Philadelphia-based band Nothing has quite the back story—frontman Dominic Palermo used to spend his time driving around in a car loaded with cocaine and guns while blasting My Bloody Valentine’s ‘Loveless’ through the speakers. Following some time in prison and a four year period of soul searching he emerged with a new band called Nothing (he’d previously been in hardcore bands Horror Show and XO Skeleton) and this impressive debut for Relapse Records.
‘Guilty of Everything’ covers a pretty wide tonal palette—the lyrics and vibrant melodies ooze a hope that comes from a very dark place as well as redemption and regret while the music pummels and pounds with a layered, yet raw force that’s lacking in the music of most bands riding the 3rd wave of shoegaze. In fact shoegaze isn’t an entirely accurate label for Nothing—while listening to ‘Guilty of Everything’ I found it reminding me of a beefed-up version of ‘Low Level Owl’ by the Appleseed Cast. The music has an anthemic, celebratory quality that doesn’t come across in most music placed under the shoegaze umbrella. Even when the relentless wall of guitars cools to a breezy shimmer there’s a clarity and thickness that demands attention. For a new band treading such well-worn ground the band covers a diversity of style that suggests a lot of as-yet untapped potential. The no-nonsense production by Jeff Ziegler (who’s also produced Kurt Vile and The War on Drugs), which sounds like it could’ve been tracked live in a mere matter of hours, reinforces this suggestion.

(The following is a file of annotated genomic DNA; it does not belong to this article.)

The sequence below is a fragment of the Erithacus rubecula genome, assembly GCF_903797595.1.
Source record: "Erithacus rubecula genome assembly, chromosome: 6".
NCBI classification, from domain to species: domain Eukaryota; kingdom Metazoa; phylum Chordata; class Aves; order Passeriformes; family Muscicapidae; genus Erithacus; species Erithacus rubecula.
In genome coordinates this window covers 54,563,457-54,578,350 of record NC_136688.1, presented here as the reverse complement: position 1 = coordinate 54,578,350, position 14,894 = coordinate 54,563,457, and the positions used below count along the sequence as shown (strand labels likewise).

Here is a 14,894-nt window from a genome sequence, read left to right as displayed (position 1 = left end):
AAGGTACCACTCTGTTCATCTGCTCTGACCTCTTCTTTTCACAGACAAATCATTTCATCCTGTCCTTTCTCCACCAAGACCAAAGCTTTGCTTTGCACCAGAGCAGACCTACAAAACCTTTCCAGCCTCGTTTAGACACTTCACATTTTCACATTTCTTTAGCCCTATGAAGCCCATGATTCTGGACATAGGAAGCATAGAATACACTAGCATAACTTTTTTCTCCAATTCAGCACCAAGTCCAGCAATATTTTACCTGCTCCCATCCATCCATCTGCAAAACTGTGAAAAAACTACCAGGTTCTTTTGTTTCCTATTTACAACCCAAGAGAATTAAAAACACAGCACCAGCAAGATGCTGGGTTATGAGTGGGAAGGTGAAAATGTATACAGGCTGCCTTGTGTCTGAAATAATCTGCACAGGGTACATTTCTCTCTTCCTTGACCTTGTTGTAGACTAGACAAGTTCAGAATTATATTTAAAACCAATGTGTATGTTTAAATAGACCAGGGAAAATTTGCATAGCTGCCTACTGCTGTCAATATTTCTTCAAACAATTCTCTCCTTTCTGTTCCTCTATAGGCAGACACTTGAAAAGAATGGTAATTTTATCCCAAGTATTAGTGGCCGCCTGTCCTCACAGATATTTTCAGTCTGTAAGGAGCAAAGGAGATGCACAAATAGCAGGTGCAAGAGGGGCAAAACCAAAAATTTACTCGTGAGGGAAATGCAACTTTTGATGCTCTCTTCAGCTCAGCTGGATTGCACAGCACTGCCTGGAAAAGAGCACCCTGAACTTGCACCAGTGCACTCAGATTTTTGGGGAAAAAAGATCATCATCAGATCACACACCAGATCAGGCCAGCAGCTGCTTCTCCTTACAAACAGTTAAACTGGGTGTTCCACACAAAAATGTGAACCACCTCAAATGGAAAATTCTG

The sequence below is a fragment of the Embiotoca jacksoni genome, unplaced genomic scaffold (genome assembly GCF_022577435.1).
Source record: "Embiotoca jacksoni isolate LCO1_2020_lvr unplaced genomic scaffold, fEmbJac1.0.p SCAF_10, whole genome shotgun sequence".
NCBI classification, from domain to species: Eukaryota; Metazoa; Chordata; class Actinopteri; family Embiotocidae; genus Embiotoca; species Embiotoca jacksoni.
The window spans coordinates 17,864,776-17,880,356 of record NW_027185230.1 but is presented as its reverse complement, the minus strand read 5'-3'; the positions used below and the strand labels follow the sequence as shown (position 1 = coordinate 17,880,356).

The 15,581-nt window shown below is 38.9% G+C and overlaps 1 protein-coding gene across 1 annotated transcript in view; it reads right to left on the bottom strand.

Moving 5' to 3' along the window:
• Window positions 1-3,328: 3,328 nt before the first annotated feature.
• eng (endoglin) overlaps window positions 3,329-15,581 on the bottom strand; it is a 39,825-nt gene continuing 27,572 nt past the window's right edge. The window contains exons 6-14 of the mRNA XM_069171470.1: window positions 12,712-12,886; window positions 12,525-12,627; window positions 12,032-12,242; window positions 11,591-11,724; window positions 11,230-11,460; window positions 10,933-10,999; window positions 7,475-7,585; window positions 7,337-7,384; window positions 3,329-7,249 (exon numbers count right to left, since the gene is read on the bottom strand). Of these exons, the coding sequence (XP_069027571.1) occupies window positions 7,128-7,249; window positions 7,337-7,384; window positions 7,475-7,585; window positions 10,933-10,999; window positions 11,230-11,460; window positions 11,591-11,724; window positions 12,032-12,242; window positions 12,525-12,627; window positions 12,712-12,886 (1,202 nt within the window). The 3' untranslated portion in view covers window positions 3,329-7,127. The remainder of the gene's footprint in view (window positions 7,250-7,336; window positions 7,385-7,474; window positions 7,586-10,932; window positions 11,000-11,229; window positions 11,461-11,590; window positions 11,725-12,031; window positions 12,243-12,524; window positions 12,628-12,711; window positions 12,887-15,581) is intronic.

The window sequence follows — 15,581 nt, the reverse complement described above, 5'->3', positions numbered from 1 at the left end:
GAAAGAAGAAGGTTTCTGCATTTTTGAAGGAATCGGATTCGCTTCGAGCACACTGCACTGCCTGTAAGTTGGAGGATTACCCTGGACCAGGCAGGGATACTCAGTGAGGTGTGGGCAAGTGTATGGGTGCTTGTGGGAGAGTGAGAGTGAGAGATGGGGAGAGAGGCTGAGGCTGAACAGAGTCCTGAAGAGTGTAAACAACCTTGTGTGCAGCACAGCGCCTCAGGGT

Like any debut by any band worth it’s salt it’s not perfect, suggests more than it delivers and provides exciting hints at future directions that a band could take. In most ways this is preferable to a perfect debut—a band that arrives fully-formed into the world often has nowhere else to go. Nothing have staked a nice claim with ‘Guilty of Everything’—a band that favors loud, layered walls of guitars and loud/quiet dynamics who have firmly established a no-bullshit methodology where most bands mining a similar sound disappear into a world dripping with pretentious sonic noodling or resort to half-assed copycatting. This is a record that makes me excited to hear what they do next.